FIG. 1 illustrates an example block diagram of a watermark encoding system 120. In accordance with this invention, the watermark encoding system 120 includes a variety of different watermarking systems WM1 121, WM2 122, . . . WM M129. Each of these watermarking systems employs a different technique for applying a watermark to content material 110.
In addition to the above referenced patents, examples of different watermarking processes can be found in U.S. Pat. No. 5,933,798 “DETECTING A WATERMARK EMBEDDED IN AN INFORMATION SIGNAL”, issued Aug. 3, 1999 to Johan P. M. G. Linnartz; U.S. Pat. No. 5,889,868 “OPTIMIZATION METHODS FOR THE INSERTION, PROTECTION, AND DETECTION OF DIGITAL WATERMARKS IN DIGITIZED DATA”, issued Mar. 30, 1999 to Scott A. Moskowitz et al; and U.S. patent “SIGNAL PROCESSING TO HIDE PLURAL-BIT INFORMATION IN IMAGE, VIDEO, AND AUDIO DATA”, issued Sep. 29, 2000 to Geoffrey B. Rhoads, and are each incorporated by reference herein. Other watermarking processes are known in the art.
In a preferred embodiment, a watermark selector 130 is configured to randomly select a particular watermark system 121-129 to apply to each segment 110, 111, etc. of the input content material 110. For the purposes of this invention, the term random is used to imply a process that provides a selection that is not easily predictable. The size of each segment may be constant or variable, and may correspond to a logical partitioning of the content material. For example, each segment may correspond to each song on an audio CD, or to each frame of a video DVD. Alternatively, the segment may be related to the physical structure of the media that is intended to contain the watermarked material 150, such as the track/sector structure of a CD or DVD. In like manner, the segment size may be dependent upon the particular watermarking system selected for encoding that segment. For example, frequency-component based watermarking systems will typically require a minimum sized segment of content material in order to effect the frequency analysis portion of the process. In like manner, the pattern-matching correlation detection systems require a minimum sized segment of watermarked material to effect a reliable correlation detection. In a preferred embodiment of this invention, the segment size is also randomly determined, subject to the aforementioned minimum size requirements, if any.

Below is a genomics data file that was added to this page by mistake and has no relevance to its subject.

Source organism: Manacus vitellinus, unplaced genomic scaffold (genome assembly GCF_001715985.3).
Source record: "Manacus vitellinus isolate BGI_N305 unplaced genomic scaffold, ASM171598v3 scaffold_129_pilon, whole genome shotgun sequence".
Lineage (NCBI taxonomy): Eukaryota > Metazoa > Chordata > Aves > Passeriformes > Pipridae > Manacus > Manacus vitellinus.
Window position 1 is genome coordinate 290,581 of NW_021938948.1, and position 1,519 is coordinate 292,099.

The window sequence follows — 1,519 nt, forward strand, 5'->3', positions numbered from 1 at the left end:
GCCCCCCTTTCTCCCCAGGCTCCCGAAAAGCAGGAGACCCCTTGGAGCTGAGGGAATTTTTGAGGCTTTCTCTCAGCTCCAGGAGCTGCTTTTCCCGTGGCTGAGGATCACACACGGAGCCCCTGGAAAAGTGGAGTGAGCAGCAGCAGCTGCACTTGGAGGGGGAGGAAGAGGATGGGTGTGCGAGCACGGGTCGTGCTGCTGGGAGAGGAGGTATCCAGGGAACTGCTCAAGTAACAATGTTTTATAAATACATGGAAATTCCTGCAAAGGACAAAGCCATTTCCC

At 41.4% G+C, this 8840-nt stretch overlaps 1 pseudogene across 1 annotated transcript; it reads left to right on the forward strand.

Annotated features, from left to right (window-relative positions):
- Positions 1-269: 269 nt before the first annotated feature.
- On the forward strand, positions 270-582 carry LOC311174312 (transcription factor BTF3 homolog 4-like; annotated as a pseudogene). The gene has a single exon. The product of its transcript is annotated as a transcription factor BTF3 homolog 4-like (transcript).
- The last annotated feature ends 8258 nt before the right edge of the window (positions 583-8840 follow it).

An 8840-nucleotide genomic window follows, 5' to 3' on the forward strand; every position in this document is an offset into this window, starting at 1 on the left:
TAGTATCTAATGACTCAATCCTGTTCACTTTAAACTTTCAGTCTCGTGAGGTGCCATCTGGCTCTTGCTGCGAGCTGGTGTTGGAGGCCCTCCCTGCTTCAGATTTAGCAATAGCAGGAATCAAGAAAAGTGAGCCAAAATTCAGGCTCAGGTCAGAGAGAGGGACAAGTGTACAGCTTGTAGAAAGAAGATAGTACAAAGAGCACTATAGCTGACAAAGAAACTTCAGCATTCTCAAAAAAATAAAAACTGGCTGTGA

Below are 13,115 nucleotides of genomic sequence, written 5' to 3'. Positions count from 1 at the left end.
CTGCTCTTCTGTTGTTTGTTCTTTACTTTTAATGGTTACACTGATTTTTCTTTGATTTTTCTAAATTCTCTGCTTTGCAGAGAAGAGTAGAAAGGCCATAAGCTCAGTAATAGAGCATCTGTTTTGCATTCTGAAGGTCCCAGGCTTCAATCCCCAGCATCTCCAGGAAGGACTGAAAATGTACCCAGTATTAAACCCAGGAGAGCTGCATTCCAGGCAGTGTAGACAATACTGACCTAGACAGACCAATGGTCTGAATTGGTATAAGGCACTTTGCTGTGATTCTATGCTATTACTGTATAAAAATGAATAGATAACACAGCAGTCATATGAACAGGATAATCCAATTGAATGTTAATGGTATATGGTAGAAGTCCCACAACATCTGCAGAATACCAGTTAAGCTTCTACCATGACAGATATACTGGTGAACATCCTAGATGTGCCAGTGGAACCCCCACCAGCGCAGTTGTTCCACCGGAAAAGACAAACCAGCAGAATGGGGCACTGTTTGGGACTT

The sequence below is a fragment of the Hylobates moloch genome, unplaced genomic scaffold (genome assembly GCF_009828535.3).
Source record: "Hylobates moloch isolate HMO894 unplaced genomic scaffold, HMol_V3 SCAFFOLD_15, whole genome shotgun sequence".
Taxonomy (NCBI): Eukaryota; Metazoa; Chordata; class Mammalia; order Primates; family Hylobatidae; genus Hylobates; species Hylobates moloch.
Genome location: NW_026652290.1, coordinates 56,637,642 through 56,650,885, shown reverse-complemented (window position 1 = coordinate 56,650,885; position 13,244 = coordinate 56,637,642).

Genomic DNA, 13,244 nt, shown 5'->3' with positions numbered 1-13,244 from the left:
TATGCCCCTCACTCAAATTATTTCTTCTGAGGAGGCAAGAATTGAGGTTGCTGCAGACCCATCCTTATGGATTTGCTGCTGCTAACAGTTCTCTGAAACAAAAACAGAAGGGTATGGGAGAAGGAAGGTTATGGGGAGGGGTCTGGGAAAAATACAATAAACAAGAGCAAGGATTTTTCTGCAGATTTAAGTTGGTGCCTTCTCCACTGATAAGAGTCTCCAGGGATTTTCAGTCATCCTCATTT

As each segment 111, 112, etc. of the content material 110 is watermarked by the selected watermarking process, it is added as a watermarked segment 151, 152, etc., to the output watermarked content material 150. As illustrated in FIG. 1, this watermarked material 150 comprises a plurality of segments 151, 152, etc., each of which may be watermarked in a different manner, WM6, WM1, etc., respectively.
Because the content material 150 includes a plurality of watermarks, an illicit watermark removal requires either multiple applications of specific watermark removal processes, or the targeted application of specific watermark removal processes to select segments of watermarked material. As noted above, the application of multiple watermark removal processes can be expected to render the resultant material unusable for its intended purpose, due to the cumulative distortions introduced by each removal process. The targeted application of specific watermark removal processes, on the other hand, requires knowledge of which watermark process was applied to each segment. In a preferred embodiment, as noted above, the selection of each watermark process to apply is random, and, to further frustrate a targeted removal, the size of each watermarked segment is also randomly determined. Thus, in accordance with the principles of this invention, the content material 150 provides a particularly robust solution to illicit watermark removal attempts.